I love the dictionary.

The thought occured to me today on how the dictionary (and the built-in dictionary functionality in Mac OS X, in particular) has really improved my vocabulary. Not so much in the realm of expansion, per se, but more so in my understanding. For example, how many times do we find ourselves using a term, and only somewhat knowing what the term even means? We have a general gist of the word, but not a true grasp on the reality of it.

I have a rather large vocabulary due to two—perhaps more—major reasons: People always told me I’m smart, and I read the encyclopedia when I was around 7 years old. The constant enforcement of the idea that, yes, you are smart is perhaps one of the keys to (at least in my case) a person striving after knowledge, if only to maintain a steady flow of similar positive reinforcement. You want to keep hearing that you are smart, so you try to get smarter, in essence. And thus, at an early age, I started doing things that seem mind-numbingly obtuse, such as tackling every volume of my family’s 1986 edition World Book Encyclopedia—keep in mind, kids, that these were the harrowing days before the public knowledge of and access to the “Intarweb.”

As much as I love to sound smart (yes, I do realise I am fairly pretentious), I find words much more satisfying. I absolutely adore etymology. Before I discovered that etymology was a real study, I thought myself peculiar for always breaking words down in my mind into their roots and trying to figure out how they got to be the way they are. Not long after entering the field of graphic design, I discovered that my love of etymology and words in general translated well into a new love: typography. Soon I was discovering why that bizarre squiggle we call the Ampersand means and—it’s actually a stylised et, from latin, meaning, you guessed it… and. Have a gander at a few and it’s easy to see:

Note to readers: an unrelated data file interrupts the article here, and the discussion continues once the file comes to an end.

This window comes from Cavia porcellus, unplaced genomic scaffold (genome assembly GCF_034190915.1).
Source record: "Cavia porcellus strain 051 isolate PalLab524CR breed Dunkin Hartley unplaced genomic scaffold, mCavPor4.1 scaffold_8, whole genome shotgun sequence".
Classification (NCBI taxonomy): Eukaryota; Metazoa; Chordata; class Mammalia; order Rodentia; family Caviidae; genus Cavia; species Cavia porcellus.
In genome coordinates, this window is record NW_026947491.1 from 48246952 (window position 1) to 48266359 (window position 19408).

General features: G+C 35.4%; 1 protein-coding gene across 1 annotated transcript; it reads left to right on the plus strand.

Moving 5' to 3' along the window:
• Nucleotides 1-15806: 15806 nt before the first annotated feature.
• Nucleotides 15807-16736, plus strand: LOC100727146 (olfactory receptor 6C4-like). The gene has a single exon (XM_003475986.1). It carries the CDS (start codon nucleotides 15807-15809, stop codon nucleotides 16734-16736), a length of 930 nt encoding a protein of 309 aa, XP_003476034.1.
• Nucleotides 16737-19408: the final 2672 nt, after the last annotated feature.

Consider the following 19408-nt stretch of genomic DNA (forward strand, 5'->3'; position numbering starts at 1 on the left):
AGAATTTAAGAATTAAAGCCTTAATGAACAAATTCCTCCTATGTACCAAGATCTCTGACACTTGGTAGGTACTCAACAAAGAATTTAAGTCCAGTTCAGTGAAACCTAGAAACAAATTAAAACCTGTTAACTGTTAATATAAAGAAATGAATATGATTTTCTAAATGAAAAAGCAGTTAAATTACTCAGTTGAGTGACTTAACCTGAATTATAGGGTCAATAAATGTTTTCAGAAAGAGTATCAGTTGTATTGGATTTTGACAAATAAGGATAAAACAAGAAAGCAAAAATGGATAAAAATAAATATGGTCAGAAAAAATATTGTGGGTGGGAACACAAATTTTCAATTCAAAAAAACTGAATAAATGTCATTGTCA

& & & &

You’re probably extremely familiar with et, but you may not even realise it. For example, et cetera (latin: and the rest), et al (latin: and others/other people), et seq (latin: et sequentia: and the following things/and what follows) and maybe even et ux (latin: and wife). The inner word geek rejoices when I find nuggets of knowledge in the dictionary such as this:

Et cetera (a Latin phrase meaning ‘and the other things, the rest’) is sometimes mispronounced : ‘ex cetera,’ and its abbreviation, properly etc., is often misspelled ‘ect.’ The phrase ‘and et cetera’ is redundant, for et means ‘and’ in Latin. This abbreviation should be used for things, not for people. Et al. (an abbreviation of et alii, ‘and other people, and others’) is properly used for others (people) too numerous to mention, as in a list of multiple authors: Bancroft, Fordwick, et al.

– Oxford American Dictionary

Perhaps I’m crazy, but I find that simply fascinating.